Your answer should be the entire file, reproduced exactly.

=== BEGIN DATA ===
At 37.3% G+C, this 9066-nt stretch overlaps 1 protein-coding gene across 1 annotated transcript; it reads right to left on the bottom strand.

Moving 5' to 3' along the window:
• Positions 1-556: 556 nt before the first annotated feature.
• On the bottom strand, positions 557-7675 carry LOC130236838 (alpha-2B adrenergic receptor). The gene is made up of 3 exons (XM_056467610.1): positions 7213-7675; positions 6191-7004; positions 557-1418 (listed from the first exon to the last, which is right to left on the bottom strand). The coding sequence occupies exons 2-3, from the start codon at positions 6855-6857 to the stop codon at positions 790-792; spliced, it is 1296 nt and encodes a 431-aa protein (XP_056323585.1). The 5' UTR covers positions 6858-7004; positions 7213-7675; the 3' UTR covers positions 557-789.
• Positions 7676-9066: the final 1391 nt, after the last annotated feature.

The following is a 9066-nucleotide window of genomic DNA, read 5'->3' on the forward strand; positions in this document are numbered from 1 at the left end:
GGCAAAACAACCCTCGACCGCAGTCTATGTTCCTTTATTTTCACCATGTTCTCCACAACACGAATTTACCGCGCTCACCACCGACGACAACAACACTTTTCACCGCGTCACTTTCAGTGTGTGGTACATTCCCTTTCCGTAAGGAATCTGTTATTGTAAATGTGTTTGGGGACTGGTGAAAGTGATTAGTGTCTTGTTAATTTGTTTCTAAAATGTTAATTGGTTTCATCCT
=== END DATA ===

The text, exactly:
At 37.3% G+C, this 9066-nt stretch overlaps 1 protein-coding gene across 1 annotated transcript; it reads right to left on the bottom strand.

Moving 5' to 3' along the window:
• Positions 1-556: 556 nt before the first annotated feature.
• On the bottom strand, positions 557-7675 carry LOC130236838 (alpha-2B adrenergic receptor). The gene is made up of 3 exons (XM_056467610.1): positions 7213-7675; positions 6191-7004; positions 557-1418 (listed from the first exon to the last, which is right to left on the bottom strand). The coding sequence occupies exons 2-3, from the start codon at positions 6855-6857 to the stop codon at positions 790-792; spliced, it is 1296 nt and encodes a 431-aa protein (XP_056323585.1). The 5' UTR covers positions 6858-7004; positions 7213-7675; the 3' UTR covers positions 557-789.
• Positions 7676-9066: the final 1391 nt, after the last annotated feature.

The following is a 9066-nucleotide window of genomic DNA, read 5'->3' on the forward strand; positions in this document are numbered from 1 at the left end:
GGCAAAACAACCCTCGACCGCAGTCTATGTTCCTTTATTTTCACCATGTTCTCCACAACACGAATTTACCGCGCTCACCACCGACGACAACAACACTTTTCACCGCGTCACTTTCAGTGTGTGGTACATTCCCTTTCCGTAAGGAATCTGTTATTGTAAATGTGTTTGGGGACTGGTGAAAGTGATTAGTGTCTTGTTAATTTGTTTCTAAAATGTTAATTGGTTTCATCCT